Stampede Pass and Pioneer Service–One Step Closer?
The regional working groups providing the Federal Railroad Administration with feedback on the FRA Amtrak Daily Long-Distance Service Study have just published a map of a “Conceptual Enhanced Network” that would include restored service to several routes in the Northwest, including the former North Coast Hiawatha and Pioneer Amtrak routes.
The North Coast Hiawatha and North Coast Limited traveled several routes over the years, including some stations currently served by the Seattle leg of the Empire Builder. In order to serve the most population, tribal nations, and geographic diversity, a restored NCH would likely serve some or all of these stations: Seattle, Auburn, Cle Elum, Ellensburg, Yakima, Toppenish, Pasco (Tri-Cities), Ritzville, Cheney and Spokane, before continuing east through southern Montana, southern North Dakota, and on to Chicago. Once the needed infrastructure improvements are in place, additional frequencies could be added. All Aboard Washington is not currently recommending specific routes, stops and services.
Several options are being considered for the Pioneer, including a westbound split in eastern Oregon, with one leg going to Portland, and the other going to the Tri-Cities, Yakima and Seattle. The eastbound Pioneer could also be extended from Salt Lake City through Las Vegas to southern California on a route similar to the former Desert Wind, which our friends in Boise propose to call the Desert Rose. Also included on the map are services that haven’t existed since before Amtrak was created, like Billings to Cheyenne, Denver and beyond. Service to Sioux Falls is also being considered, thus providing service to Wyoming and South Dakota, states that have no Amtrak service at present.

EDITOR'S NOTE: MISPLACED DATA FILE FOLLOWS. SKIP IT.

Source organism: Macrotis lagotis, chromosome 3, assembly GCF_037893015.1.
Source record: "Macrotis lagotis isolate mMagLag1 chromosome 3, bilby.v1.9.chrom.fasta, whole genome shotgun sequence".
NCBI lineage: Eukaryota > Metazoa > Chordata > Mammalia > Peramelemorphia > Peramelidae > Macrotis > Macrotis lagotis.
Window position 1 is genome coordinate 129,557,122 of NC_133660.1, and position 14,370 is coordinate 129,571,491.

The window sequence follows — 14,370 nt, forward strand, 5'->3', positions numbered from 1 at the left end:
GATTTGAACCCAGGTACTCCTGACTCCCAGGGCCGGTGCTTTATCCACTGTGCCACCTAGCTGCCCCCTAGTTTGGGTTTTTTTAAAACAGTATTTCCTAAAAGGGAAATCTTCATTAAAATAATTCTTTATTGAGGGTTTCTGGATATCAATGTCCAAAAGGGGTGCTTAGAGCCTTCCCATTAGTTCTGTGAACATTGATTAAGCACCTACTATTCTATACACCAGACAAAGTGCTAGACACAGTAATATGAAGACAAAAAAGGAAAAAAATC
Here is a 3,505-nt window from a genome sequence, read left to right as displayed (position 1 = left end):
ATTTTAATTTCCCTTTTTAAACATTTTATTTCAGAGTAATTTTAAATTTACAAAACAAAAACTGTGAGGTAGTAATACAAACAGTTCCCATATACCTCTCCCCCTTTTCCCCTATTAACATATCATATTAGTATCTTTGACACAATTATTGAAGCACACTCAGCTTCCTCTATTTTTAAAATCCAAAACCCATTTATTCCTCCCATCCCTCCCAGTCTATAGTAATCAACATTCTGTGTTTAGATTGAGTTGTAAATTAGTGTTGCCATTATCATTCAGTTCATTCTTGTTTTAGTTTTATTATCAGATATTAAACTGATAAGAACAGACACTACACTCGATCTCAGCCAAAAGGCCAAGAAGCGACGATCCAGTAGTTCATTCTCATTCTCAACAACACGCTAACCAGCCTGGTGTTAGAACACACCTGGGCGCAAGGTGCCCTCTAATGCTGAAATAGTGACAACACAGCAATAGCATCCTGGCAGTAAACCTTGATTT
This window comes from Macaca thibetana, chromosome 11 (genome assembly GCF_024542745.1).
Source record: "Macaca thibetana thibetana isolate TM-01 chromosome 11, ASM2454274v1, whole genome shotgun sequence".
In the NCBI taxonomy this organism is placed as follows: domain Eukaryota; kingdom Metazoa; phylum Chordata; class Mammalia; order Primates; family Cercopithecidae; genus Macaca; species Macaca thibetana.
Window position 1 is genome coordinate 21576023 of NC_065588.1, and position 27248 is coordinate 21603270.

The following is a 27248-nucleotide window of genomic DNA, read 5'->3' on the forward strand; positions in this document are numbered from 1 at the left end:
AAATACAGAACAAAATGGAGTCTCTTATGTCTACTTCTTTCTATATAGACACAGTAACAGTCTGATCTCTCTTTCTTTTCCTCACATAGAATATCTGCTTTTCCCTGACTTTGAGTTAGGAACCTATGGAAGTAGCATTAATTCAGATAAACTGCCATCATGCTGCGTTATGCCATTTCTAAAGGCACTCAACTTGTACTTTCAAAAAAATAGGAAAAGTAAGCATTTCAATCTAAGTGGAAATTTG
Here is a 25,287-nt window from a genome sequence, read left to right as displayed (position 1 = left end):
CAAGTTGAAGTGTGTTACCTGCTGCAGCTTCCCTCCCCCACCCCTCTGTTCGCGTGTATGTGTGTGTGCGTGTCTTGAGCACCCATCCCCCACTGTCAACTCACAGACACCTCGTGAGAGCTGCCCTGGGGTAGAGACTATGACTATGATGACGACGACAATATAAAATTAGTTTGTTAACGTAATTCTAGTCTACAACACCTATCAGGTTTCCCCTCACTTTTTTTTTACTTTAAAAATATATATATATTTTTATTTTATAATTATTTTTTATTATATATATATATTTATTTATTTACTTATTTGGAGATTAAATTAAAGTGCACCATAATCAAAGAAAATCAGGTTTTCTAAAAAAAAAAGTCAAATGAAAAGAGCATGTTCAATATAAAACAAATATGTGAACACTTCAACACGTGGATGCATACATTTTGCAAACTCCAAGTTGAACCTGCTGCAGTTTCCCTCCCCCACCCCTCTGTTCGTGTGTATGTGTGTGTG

Our friends who attended the Northwest and Midwest meetings caution that there are two more meetings yet to do. And of course, whatever is recommended must be funded! But it is encouraging to see serious consideration being given to routes that have been top priorities in the Greater Northwest.
We encourage you to submit your comments to the FRA (with copies to AAWA) as soon as possible, no later than Monday, August 21. Enter them into the comment box at the bottom of the study home page using this link, or send your input via email to [email protected]. (We’ve heard that the email address is sometimes busy, so make a local copy before you submit comments and try again if needed.)
Greater Northwest Passenger Rail Summit
AAWA’s Co-Executive Director Charlie Hamilton and Government Affairs Director Luis Moscoso took to the roads and the skies (no trains available to southern Idaho and eastern Oregon, alas!) to participate in the 2nd Annual Greater Northwest Passenger Rail Summit in Boise, ID on July 19th and 20th, 2023. It brought together passenger rail experts and advocates to continue working toward restoring a true national network for passenger rail that includes service to the largely underserved Greater Northwest.